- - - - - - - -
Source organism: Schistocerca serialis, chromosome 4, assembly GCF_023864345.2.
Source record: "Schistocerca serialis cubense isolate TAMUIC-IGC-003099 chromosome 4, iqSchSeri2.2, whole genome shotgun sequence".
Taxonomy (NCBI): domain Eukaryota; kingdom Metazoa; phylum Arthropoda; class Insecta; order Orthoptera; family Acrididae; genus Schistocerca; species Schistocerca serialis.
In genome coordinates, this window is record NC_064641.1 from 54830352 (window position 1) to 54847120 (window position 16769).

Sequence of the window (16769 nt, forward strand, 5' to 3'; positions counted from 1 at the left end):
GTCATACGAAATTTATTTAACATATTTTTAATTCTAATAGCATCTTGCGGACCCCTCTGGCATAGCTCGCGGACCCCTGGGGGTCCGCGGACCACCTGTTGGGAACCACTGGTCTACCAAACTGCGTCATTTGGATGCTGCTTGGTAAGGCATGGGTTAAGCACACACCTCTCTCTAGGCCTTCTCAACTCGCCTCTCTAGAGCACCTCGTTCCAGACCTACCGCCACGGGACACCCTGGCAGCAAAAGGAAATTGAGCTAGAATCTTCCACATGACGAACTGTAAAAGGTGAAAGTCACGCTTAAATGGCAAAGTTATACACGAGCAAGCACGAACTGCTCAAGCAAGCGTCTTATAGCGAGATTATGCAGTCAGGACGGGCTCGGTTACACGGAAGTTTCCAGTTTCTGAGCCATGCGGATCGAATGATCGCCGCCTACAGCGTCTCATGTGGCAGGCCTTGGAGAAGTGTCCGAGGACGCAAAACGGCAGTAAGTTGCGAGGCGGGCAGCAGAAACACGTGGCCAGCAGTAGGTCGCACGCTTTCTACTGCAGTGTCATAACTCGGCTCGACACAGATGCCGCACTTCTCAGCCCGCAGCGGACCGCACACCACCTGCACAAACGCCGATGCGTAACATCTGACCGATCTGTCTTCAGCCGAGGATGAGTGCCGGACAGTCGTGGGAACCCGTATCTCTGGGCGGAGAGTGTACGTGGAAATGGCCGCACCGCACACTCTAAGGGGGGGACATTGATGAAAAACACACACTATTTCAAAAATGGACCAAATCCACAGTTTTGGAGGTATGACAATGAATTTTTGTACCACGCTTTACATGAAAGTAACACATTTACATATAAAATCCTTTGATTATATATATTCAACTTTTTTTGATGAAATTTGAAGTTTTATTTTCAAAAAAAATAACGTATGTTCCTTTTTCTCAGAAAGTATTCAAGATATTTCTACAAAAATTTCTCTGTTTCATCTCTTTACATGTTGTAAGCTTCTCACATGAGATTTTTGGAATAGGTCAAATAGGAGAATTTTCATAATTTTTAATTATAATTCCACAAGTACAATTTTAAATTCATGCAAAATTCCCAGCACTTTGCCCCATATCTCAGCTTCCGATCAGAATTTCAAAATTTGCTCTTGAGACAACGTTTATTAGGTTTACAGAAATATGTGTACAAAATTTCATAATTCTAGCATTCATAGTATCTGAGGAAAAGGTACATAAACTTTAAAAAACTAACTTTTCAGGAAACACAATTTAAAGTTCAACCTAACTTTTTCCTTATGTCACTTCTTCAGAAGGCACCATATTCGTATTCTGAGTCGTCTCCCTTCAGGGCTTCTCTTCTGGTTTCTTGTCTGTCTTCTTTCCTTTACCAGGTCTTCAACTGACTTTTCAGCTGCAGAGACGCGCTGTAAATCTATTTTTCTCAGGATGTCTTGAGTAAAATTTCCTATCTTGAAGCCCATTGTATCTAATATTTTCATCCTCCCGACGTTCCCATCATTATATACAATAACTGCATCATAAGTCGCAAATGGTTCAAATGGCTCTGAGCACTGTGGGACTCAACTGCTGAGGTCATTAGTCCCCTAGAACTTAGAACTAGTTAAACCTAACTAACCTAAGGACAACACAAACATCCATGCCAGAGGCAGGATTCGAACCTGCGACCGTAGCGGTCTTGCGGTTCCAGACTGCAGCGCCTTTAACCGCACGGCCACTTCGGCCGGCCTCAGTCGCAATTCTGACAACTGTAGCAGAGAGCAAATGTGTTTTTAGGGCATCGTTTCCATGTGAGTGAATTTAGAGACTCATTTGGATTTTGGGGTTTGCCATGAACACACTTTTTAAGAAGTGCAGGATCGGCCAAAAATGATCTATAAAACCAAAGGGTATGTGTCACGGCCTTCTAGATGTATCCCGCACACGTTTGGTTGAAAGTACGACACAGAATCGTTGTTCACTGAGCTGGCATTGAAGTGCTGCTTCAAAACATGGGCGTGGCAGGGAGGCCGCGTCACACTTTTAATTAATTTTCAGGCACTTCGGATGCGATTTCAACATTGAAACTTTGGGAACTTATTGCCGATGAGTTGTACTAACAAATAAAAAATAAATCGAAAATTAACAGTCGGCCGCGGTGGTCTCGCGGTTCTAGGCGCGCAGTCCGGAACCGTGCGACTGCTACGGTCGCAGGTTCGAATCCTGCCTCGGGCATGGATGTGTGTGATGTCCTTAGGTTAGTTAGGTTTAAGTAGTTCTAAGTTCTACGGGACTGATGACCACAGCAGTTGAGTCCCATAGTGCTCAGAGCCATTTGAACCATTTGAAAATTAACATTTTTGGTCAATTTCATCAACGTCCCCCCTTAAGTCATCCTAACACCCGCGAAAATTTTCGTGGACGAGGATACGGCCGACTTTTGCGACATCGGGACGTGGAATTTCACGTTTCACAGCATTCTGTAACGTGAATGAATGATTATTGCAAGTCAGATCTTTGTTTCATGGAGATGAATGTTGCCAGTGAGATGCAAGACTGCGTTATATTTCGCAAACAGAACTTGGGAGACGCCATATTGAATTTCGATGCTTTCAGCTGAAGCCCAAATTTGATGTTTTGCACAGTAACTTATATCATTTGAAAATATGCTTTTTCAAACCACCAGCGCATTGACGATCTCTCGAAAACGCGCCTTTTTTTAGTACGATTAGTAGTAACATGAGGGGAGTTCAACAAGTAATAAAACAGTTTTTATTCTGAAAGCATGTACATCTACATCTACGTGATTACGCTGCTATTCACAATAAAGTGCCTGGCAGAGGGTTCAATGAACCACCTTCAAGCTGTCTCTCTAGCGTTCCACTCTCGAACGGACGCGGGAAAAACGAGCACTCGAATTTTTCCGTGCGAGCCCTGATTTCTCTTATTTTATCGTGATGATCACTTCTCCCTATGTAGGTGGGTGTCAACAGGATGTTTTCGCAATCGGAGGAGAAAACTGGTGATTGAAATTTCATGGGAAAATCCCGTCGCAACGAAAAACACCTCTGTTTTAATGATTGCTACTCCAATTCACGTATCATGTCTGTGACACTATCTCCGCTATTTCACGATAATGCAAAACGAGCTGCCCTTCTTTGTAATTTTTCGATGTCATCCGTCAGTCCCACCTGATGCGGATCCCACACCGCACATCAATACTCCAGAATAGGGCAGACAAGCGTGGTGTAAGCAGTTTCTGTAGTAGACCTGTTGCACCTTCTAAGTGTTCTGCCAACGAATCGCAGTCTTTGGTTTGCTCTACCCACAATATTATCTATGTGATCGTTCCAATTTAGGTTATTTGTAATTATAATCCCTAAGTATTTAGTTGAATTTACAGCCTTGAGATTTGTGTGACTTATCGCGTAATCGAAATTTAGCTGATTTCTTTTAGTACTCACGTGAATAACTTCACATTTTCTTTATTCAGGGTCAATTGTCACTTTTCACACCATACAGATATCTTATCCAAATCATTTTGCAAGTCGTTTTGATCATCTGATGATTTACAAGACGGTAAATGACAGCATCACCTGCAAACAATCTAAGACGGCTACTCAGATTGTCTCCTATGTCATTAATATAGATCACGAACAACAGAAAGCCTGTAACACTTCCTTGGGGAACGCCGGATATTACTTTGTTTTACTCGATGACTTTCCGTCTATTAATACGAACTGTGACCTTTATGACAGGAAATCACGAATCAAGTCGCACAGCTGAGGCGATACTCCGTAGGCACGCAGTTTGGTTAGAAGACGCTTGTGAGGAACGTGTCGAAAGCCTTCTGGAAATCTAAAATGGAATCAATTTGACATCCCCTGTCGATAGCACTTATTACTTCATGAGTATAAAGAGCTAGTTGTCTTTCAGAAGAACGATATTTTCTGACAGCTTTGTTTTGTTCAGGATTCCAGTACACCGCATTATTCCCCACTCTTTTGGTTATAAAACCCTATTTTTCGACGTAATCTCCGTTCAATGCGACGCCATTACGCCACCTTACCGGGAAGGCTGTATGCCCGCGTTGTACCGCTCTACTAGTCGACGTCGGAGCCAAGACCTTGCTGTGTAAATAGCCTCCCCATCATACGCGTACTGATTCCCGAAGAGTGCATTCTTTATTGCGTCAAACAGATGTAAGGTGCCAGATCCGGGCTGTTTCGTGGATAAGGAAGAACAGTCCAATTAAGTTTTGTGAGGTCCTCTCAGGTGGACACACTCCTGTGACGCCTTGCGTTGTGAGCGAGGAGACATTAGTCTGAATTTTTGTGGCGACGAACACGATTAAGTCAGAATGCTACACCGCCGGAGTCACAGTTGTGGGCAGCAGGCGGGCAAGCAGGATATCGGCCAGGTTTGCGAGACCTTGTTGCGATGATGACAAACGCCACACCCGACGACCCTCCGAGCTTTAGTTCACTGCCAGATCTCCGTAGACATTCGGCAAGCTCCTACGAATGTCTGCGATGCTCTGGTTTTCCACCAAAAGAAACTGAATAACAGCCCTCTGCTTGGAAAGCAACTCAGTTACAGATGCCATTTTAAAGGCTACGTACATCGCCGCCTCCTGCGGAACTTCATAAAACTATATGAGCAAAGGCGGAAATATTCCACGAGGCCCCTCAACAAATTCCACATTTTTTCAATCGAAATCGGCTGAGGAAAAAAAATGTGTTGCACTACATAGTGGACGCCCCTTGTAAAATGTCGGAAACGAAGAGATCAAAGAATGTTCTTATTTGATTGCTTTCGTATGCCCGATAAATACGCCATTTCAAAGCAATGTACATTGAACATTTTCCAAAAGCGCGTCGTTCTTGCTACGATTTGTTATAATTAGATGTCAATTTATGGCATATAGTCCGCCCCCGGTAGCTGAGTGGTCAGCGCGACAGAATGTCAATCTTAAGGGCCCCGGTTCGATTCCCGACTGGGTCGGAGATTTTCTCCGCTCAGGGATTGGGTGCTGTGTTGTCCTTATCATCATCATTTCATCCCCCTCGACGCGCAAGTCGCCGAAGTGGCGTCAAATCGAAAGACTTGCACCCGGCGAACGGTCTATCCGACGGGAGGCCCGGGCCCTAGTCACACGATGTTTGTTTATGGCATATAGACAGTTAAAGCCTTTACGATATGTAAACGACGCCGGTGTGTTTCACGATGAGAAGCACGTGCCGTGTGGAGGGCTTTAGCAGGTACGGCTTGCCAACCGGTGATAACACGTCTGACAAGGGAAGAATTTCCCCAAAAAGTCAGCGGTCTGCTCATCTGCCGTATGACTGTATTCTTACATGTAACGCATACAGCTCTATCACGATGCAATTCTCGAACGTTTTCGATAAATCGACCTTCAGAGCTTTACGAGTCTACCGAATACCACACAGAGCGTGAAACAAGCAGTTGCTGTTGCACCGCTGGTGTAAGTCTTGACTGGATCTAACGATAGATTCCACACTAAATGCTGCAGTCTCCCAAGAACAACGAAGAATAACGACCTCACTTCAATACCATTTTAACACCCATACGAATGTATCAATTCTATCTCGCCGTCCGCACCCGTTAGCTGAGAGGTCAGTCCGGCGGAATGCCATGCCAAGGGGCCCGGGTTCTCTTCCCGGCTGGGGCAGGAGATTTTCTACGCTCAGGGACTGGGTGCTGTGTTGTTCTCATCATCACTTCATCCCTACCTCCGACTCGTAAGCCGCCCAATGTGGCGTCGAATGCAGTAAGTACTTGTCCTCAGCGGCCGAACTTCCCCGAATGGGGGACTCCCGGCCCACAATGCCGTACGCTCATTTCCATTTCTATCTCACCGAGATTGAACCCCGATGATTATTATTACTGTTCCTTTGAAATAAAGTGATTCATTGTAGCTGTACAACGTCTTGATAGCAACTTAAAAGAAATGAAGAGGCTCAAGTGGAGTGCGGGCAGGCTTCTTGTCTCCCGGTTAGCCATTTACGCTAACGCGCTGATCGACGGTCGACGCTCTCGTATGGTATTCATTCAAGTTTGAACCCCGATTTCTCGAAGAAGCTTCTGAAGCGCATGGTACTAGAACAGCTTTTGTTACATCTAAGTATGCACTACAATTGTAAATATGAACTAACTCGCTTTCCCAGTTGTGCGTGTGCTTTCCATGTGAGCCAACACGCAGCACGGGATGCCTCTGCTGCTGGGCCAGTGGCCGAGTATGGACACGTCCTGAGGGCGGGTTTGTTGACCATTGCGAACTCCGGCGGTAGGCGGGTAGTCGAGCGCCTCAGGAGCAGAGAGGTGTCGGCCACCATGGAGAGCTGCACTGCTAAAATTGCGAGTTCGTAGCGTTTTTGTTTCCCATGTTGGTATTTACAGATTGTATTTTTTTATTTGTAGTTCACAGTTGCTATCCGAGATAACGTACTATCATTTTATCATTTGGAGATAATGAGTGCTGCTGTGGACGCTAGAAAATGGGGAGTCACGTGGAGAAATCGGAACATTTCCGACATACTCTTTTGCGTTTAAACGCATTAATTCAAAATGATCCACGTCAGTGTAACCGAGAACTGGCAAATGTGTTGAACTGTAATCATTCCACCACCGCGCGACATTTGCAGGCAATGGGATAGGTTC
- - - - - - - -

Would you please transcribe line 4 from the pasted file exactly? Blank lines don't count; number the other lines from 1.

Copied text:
In genome coordinates, this window is record NC_064641.1 from 54830352 (window position 1) to 54847120 (window position 16769).